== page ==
Sinn Fein leader Gerry Adams detained over notorious 1972 murder
McConville, a widowed mother of 10, was abducted from her home in west Belfast and shot by the IRA amid fierce sectarian violence in Northern Ireland. She was wrongly accused of being an informant.
Adams, 65, said in a statement that he was “innocent of any part” of McConville’s death, Reuters reported. Her body was recovered from a beach in County Louth in 2003.
The Police Service of Northern Ireland said in a statement that a man had “presented himself” to authorities Wednesday evening, but they did not name the suspect.
Sinn Fein said in a statement: “Last month Gerry Adams said he was available to meet the PSNI about the Jean McConville case. That meeting is taking place this evening."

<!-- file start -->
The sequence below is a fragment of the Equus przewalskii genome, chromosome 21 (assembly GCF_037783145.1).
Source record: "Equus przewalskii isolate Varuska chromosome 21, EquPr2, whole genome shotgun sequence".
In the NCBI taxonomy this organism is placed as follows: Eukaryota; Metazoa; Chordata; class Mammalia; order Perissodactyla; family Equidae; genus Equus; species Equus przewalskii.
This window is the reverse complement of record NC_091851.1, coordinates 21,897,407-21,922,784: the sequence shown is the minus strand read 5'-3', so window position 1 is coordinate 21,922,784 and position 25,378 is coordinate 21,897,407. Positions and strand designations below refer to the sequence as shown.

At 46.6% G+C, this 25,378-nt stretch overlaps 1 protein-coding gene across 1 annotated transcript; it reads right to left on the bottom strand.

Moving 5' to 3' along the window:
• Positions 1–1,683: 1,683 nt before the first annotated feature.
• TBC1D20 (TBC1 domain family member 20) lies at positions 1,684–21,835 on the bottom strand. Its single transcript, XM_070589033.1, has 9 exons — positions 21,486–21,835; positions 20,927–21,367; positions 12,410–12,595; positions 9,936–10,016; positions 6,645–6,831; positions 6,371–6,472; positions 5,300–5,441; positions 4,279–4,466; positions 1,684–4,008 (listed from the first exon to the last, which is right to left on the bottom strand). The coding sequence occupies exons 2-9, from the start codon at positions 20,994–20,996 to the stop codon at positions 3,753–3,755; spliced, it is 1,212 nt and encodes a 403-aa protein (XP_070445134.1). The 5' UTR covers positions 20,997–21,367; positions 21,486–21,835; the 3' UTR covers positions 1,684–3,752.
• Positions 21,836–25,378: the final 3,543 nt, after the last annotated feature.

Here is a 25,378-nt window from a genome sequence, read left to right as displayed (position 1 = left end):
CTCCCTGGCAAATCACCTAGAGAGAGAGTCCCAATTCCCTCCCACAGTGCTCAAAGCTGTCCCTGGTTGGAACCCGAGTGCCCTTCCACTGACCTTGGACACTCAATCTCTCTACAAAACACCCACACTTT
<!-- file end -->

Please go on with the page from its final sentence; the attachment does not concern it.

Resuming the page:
Last month, Ivor Bell, a leader in the Provisional IRA in the 1970s, was charged with aiding and abetting McConville’s murder. Other arrests have recently been made in connection with the murder.
Bell’s case was based on an interview which he allegedly gave to researchers at Boston College in the United States. A series of candid, confessional interviews with former loyalists and republican paramilitaries was taped in an effort to provide an oral history of the Troubles.
Interviewees were told that the tapes would not be released to the public until after their deaths, but a series of court cases in the US resulted in some of the content being handed to law enforcement.
An investigation by the Northern Ireland Police Ombudsman cleared McConville of accusations that she was an informant. According to the Independent Commission for the Location of Victims' Remains (ICLVR), McConville was one of 16 people known as the 'Disappeared' – those abducted, murdered, and buried in secret by republicans during the era of the Troubles.
The IRA admitted in 1999 that it murdered and secretly buried nine of the Disappeared. The other seven have yet to be found. The ICLVR is aimed at locating the remains of those still missing.